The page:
Appearing before the education select committee today, Spielman, who took over the role from Sir Michael Wilshaw in January, said she had no plans to break up the inspectorate.
She said splitting the two remits would create more complexity in its work and make information sharing across education and social care more difficult.
Her comments came in response to Conservative MP Lucy Allen, Conservative MP for Telford, who asked Spielman whether a split would help improve inspections of children's social care given concerns raised from within the children's sector to the committee that Ofsted was not helping to improve children's lives.
"No. I don't think it would," Spielman said.
She added: "Looking at the interests of children where different parts of their lives intersect is an increasingly valuable piece of what we do.
"If there was a separate inspectorate it would create another interface that local authorities had to work across. It would create another organisation that we had to constantly be sharing with. I think it would create more complexity rather than solving things."
The education select committee has long called for Ofsted's social care and education functions to be split.
In April 2011 it recommended that the inspectorate's two functions should be separated as Ofsted's remit was too big to operate effectively. However, this was rejected by the government and was also opposed by the Association of Directors of Children's Services.
In July 2016 the committee once again called for Ofsted to be split, to give social care a higher profile amid concerns that Ofsted's senior management lacked children's services expertise.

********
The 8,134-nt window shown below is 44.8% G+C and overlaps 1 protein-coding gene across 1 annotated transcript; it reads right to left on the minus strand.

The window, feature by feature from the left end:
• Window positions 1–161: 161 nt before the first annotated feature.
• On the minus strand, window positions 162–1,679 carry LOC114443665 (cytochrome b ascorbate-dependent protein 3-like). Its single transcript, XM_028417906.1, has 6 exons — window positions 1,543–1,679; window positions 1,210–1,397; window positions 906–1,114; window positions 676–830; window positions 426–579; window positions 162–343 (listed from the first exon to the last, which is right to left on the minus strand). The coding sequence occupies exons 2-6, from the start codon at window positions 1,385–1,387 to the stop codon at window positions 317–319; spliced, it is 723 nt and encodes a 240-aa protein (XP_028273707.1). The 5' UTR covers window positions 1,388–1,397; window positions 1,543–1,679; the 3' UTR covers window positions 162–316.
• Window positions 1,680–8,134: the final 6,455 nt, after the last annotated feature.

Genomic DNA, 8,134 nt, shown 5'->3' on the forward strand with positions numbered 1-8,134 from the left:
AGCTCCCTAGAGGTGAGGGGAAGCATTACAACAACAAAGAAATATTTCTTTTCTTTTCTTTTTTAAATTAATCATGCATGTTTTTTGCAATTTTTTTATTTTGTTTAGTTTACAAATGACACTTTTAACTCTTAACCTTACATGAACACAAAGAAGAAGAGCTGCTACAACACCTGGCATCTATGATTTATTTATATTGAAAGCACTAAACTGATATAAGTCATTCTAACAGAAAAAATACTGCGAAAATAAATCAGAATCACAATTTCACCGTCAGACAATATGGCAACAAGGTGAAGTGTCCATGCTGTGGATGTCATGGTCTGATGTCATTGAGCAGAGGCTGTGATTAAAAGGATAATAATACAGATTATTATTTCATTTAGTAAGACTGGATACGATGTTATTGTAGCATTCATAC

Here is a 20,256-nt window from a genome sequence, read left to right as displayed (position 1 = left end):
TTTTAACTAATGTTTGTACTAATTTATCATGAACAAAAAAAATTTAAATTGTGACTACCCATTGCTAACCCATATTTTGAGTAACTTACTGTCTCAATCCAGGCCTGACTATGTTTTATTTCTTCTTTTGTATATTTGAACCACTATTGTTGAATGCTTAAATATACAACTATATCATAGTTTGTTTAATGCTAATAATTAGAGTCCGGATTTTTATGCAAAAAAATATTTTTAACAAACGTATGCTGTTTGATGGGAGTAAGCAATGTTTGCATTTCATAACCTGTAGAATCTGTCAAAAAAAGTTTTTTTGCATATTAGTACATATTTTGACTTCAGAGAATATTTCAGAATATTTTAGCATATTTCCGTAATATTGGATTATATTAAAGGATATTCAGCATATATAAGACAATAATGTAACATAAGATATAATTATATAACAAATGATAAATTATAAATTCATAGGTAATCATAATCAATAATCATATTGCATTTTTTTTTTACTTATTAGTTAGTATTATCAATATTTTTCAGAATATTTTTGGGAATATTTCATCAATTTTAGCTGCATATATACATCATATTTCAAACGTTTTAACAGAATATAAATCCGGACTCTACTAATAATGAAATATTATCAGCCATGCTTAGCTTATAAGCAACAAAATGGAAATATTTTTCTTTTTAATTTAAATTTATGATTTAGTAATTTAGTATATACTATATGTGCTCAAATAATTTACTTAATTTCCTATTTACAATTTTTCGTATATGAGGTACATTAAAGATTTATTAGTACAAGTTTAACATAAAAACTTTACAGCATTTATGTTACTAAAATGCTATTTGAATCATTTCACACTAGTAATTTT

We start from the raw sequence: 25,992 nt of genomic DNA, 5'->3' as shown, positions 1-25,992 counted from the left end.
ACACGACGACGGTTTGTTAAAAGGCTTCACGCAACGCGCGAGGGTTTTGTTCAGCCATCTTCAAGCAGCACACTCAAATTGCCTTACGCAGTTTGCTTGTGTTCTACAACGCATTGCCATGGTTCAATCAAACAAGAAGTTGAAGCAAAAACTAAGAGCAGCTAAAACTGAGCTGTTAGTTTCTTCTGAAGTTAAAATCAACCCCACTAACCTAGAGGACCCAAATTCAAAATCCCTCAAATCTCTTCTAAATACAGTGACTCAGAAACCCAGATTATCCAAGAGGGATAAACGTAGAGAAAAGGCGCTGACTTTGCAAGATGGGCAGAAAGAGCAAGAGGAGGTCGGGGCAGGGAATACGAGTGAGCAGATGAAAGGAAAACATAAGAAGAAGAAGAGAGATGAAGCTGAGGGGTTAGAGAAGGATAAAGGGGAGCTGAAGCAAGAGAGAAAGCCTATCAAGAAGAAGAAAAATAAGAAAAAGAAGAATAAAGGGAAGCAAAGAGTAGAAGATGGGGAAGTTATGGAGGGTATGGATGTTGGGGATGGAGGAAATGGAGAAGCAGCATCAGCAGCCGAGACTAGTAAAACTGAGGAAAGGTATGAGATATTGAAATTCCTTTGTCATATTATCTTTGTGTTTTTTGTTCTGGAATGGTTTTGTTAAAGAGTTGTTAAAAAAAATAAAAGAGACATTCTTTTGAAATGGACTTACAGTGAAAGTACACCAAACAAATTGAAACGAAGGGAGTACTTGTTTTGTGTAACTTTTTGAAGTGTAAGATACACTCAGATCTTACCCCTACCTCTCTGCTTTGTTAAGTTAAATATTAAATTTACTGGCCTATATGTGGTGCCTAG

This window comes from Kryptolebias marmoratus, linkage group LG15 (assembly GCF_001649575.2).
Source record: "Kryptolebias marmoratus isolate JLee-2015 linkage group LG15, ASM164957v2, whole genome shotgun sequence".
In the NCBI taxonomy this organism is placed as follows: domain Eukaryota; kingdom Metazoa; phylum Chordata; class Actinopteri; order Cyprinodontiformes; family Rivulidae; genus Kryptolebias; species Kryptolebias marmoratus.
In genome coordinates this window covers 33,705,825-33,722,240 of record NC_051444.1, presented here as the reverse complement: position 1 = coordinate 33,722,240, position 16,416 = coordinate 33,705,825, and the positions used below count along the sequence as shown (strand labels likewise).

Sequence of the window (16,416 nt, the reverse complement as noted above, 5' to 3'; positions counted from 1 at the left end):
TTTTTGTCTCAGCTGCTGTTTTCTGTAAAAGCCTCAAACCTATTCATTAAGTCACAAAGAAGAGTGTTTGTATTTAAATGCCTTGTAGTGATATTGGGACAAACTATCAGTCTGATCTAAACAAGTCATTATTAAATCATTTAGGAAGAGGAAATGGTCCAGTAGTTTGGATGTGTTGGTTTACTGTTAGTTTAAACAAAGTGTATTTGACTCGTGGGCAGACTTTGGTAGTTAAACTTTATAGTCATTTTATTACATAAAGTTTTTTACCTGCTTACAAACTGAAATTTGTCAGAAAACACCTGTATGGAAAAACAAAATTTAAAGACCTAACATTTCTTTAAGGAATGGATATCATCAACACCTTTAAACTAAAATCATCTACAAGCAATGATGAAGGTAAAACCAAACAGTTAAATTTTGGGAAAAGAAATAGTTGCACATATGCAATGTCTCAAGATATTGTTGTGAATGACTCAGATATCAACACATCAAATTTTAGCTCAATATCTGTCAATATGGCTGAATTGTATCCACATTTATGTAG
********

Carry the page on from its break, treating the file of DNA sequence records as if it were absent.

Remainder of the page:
At the same time the committee also rejected the candidature of Spielman, who co-founded the Ark academy chain, for the top role at the watchdog, citing fears that she did not have a clear understanding of the wide range of services Ofsted inspects.
At this week's hearing Spielman was also asked to address concerns that children with special educational needs and disabilities (SEND) were being asked by head teachers to stay away from schools on days when Ofsted inspectors visited.
Emma Hardy, Labour MP for Kingston upon Hull West and Hessle, said: "We often hear about schools during Ofsted inspections asking certain children who are SEND to miss school on days when inspectors are in.
"I've had parents contact me with exact examples of when this has happened.
"The aim here is all about improving the school's Ofsted rating, which isn't a true reflection of the school."
Spielman said: "I wish people would tell us. I've heard that people have heard from constituents or others that this has happened in a particular school but very few specific reports that we can follow up on flow through to us.
"I would urge people if they know of a school where this has happened to send that in to us."
James Frith, Labour MP for Bury North also raised concerns that schools are failing to identify SEND pupils in need of additional support through an education, health and care plan, due to a disincentive in the funding system. Currently schools have to spend £6,000 from their budgets on support for SEND pupils before they can apply to councils for additional support.
Spielman said it is "definitely an area of concern" that schools are acting in this way.